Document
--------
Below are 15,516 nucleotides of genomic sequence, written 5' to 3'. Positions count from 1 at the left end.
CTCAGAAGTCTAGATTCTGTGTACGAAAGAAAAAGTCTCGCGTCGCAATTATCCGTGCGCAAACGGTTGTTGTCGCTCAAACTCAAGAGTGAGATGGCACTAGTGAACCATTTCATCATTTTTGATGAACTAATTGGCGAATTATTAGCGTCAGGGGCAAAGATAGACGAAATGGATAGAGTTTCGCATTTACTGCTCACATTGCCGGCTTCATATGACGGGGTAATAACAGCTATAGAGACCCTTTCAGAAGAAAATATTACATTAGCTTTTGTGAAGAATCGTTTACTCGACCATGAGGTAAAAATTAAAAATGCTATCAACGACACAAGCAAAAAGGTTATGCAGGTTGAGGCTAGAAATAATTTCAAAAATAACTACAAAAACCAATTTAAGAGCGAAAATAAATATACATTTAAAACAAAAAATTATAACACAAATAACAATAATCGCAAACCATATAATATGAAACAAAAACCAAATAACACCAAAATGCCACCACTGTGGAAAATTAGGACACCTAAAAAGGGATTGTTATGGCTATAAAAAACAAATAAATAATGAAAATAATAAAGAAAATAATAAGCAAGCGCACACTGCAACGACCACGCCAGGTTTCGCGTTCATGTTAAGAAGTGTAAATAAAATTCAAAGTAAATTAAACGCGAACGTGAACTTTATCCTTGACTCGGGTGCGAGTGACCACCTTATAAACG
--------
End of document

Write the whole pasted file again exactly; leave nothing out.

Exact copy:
Below are 15,516 nucleotides of genomic sequence, written 5' to 3'. Positions count from 1 at the left end.
CTCAGAAGTCTAGATTCTGTGTACGAAAGAAAAAGTCTCGCGTCGCAATTATCCGTGCGCAAACGGTTGTTGTCGCTCAAACTCAAGAGTGAGATGGCACTAGTGAACCATTTCATCATTTTTGATGAACTAATTGGCGAATTATTAGCGTCAGGGGCAAAGATAGACGAAATGGATAGAGTTTCGCATTTACTGCTCACATTGCCGGCTTCATATGACGGGGTAATAACAGCTATAGAGACCCTTTCAGAAGAAAATATTACATTAGCTTTTGTGAAGAATCGTTTACTCGACCATGAGGTAAAAATTAAAAATGCTATCAACGACACAAGCAAAAAGGTTATGCAGGTTGAGGCTAGAAATAATTTCAAAAATAACTACAAAAACCAATTTAAGAGCGAAAATAAATATACATTTAAAACAAAAAATTATAACACAAATAACAATAATCGCAAACCATATAATATGAAACAAAAACCAAATAACACCAAAATGCCACCACTGTGGAAAATTAGGACACCTAAAAAGGGATTGTTATGGCTATAAAAAACAAATAAATAATGAAAATAATAAAGAAAATAATAAGCAAGCGCACACTGCAACGACCACGCCAGGTTTCGCGTTCATGTTAAGAAGTGTAAATAAAATTCAAAGTAAATTAAACGCGAACGTGAACTTTATCCTTGACTCGGGTGCGAGTGACCACCTTATAAACG